Johnson Controls acquires Qolsys, Inc. to enhance its smart building solutions portfolio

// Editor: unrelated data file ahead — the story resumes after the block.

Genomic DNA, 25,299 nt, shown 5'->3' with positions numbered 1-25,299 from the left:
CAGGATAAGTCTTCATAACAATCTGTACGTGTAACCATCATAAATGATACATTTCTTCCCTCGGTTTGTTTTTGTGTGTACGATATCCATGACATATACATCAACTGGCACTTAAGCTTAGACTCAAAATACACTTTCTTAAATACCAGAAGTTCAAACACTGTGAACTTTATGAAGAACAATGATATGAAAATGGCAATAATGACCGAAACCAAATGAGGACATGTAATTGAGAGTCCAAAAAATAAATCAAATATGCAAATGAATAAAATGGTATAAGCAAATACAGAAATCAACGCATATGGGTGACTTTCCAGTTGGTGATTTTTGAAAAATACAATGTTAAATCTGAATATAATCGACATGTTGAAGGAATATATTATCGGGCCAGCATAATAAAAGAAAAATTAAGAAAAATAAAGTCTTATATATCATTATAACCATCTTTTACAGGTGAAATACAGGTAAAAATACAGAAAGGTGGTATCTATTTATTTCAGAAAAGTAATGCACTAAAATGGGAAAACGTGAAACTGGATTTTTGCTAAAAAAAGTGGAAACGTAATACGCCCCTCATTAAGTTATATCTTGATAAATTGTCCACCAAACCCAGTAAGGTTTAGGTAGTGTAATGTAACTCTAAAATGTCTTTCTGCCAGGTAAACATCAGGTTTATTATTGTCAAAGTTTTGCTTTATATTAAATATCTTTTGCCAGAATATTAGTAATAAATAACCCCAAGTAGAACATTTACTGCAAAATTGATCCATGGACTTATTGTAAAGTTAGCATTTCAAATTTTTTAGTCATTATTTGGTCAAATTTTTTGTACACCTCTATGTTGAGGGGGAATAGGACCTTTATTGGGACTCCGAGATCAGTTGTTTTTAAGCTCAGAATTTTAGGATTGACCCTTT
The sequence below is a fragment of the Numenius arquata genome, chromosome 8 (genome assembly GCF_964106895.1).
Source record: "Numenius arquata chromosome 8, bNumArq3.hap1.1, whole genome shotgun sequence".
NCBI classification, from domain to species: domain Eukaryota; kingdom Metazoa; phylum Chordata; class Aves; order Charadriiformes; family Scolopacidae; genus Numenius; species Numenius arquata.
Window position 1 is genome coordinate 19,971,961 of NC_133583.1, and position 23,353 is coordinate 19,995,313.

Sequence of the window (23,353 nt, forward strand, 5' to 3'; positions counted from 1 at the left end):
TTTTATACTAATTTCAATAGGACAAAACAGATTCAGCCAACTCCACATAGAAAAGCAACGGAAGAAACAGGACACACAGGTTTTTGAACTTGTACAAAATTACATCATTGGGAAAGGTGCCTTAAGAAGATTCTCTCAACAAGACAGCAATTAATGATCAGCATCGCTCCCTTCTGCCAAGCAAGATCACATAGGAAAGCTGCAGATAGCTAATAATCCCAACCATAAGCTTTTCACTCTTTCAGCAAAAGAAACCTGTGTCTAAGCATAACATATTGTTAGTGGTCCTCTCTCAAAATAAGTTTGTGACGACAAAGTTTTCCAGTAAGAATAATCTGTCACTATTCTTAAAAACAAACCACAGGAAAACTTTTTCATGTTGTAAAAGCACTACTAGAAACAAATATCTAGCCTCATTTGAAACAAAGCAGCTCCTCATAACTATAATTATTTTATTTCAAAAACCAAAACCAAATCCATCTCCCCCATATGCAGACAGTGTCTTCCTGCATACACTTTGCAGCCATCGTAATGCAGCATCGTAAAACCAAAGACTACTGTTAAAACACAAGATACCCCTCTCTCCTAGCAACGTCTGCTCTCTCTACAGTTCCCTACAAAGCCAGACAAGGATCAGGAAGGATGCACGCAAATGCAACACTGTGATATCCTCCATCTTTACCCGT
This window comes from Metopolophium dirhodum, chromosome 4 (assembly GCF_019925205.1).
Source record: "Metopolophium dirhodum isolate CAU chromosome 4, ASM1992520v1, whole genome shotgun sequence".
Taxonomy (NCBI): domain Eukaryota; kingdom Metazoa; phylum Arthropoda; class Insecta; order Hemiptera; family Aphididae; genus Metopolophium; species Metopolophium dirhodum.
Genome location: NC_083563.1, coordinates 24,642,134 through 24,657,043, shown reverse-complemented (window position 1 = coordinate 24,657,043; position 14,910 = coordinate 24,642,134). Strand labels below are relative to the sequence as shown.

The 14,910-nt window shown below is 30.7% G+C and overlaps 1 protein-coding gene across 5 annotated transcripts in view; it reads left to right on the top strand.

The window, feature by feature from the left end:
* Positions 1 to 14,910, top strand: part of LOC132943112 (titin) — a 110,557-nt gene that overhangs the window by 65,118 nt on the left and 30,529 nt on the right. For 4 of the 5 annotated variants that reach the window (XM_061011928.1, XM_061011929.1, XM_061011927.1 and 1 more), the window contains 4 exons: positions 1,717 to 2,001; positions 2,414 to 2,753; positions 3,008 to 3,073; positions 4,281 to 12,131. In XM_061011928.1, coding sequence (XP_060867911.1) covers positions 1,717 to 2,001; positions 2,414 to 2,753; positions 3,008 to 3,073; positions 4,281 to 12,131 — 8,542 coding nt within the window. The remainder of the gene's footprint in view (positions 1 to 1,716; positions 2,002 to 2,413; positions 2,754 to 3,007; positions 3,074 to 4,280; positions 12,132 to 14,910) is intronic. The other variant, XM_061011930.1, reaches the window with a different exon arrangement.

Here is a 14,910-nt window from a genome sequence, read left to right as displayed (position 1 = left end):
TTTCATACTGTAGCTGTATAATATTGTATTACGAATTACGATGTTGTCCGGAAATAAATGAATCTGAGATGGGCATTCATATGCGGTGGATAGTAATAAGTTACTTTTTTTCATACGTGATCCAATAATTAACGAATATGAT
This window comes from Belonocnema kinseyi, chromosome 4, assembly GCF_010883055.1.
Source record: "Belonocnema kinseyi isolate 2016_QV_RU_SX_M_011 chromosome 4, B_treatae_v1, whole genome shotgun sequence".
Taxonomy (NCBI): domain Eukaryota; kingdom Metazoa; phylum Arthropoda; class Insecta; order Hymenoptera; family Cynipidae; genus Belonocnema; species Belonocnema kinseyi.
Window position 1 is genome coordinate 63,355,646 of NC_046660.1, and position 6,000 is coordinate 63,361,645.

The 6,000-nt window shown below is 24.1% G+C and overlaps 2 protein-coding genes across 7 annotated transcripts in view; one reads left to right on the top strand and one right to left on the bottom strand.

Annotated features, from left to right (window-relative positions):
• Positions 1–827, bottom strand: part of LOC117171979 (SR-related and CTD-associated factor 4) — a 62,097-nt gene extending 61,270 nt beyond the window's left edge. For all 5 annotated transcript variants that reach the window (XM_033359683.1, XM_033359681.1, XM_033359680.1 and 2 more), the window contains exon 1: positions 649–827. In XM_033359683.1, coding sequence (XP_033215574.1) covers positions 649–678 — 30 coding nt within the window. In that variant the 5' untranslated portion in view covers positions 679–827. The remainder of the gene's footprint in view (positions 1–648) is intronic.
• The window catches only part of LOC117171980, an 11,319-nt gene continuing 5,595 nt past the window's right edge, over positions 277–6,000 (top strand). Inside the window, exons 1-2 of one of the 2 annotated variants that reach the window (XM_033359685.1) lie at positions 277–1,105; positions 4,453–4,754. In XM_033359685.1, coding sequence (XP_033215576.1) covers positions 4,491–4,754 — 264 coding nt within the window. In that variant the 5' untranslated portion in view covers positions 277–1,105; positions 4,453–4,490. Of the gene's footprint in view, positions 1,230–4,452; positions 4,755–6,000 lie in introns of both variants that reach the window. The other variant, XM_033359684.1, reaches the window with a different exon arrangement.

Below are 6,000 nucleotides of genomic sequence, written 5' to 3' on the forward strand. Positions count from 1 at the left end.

Johnson Controls acquires Qolsys, Inc. to enhance its smart building solutions portfolio